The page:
--Three games would be too much of a financial burden for traveling fans. Lie. Do those fans with the bucks to travel three straight weeks culminating at The Final Four seem to have a problem? Do you think there would be ANY trouble selling out any of the playoff games (Most of the bowls these days play to lots of empty seats? Anyone get a good look at the stands during the Virginia Tech-Cincinnati Orange Bowl last year?). You start a playoff and someone's team is in it, they'll find a way to be there--especially the championship game which would involve only two sets of fans traveling as opposed to the Final Four which (surprise) involves four sets of fans.
--The BCS makes the regular season more meaningful than a playoff would. LIE. The last three weeks of the regular season in college basketball are filled with speculation about who is in, who is out, who is on the bubble, who is going to get the No. 1 seeds--it is endless. Every game is a big game for different reasons. Right now, two undefeated teams--
and TCU--KNOW they will not be allowed to compete for the national championship. One of them, in all likelihood, won't even get to go to a BCS bowl if both win out. How will the Boise State players feel if they go undefeated and don't get to play for the title. How did the Cincinnati kids feel last year. It is NOT a real competition if you can go undefeated and not be allowed to play for the championship. The apologists of course point out "strength of schedule." To start with this is a joke because the power schools won't play the non-power schools. You think Notre Dame, which basically has to be a little better than mediocre (as it is this year) to get a BCS bid while playing eight home games is going to play Boise State or TCU home-and-home anytime soon? Same goes for schools like Utah or Florida who would rather schedule Coastal Carolina and Penn State and laugh all the way to the bank. Beyond that, what was George Mason's "strength of schedule," like three years ago? How about Gonzaga when it became Cinderella and made its run to the final eight in 1999? If someone goes undefeated you let them tee it up in postseason and see how they do. Maybe they turn out to be Akron . Maybe they turn out to be Hawaii . You can't find out unless you let them compete. Utah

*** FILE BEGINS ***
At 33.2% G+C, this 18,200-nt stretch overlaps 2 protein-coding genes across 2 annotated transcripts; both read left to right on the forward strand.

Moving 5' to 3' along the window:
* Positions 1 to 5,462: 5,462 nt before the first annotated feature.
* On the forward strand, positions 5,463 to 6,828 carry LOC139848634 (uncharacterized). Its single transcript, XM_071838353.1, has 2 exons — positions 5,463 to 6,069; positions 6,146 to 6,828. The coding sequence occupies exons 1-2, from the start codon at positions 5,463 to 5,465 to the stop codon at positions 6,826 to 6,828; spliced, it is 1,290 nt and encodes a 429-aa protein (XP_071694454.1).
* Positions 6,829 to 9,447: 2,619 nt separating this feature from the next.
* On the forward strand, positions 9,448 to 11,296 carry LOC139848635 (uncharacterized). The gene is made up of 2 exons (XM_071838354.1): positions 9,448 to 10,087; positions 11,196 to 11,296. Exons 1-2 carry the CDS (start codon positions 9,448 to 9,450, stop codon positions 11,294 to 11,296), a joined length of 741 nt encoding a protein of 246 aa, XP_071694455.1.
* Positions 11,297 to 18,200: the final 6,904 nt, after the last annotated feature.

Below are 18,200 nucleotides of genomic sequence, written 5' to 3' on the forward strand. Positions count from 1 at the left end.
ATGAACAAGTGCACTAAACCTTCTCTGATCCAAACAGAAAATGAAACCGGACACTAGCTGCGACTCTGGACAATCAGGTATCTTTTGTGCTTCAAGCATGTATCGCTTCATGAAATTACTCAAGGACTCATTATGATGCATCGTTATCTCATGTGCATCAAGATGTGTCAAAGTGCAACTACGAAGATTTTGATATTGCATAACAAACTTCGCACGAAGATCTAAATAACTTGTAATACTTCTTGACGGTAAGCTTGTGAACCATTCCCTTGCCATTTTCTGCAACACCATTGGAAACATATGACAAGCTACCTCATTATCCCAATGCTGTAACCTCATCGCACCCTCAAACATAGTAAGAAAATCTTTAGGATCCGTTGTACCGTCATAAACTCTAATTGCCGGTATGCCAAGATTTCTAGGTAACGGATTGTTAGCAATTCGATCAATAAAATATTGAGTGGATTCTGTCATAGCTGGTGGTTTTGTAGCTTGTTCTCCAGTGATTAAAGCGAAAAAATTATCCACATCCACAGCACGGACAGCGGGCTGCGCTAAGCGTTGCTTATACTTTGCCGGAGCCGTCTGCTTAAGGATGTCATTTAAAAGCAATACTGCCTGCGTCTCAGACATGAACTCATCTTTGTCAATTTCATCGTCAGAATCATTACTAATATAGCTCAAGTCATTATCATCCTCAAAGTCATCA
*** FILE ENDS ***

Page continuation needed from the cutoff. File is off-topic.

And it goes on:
I got in trouble a few years ago because I made the comment on NPR that the BCS Presidents were the most corrupt group of people to come along since the mafia. I want to apologize for that comment--to the mafia. You see, from what I know, the mafia never made any pretense about who they were. They didn't go around and pay people to "defend," what they were doing. I doubt anyone ever said in a meeting, "You know, if we hired the right PR firm to defend killing our enemies, it would make us look a lot better."
The BCS guys, on the other hand, strut around talking about doing what is best for the "student-athletes," and acting so self-important you literally cringe. Almost all of them insist on being called, "doctor," because they have PhD’s. My mother got her PhD from
in music history and used to tell people who tried to call her Dr. Feinstein, "doctors help people who are sick. I'm an expert on Brahms--stop it." Columbia
Then again, my mother wasn't a preening LIAR like these guys are.
I know there are far more important things for The President and Congress to be dealing with right now. But it is worth a little bit of their time to make the BCS go away. It is a pox and there's no reason--not one--for Division 1-A football players to have the same opportunity every other 'student-athlete,' in America has: to compete fairly on the playing field--not inside a computer or based on a bunch of biased people's ballots--for the championship of their sport.
I realize I've said all this before. But as long as these "doctors," and their commissioner flunkies keep trying to spread these lies, I'm going to keep shooting them down.
"We need to do a better job defending the BCS." Please, please just shut up.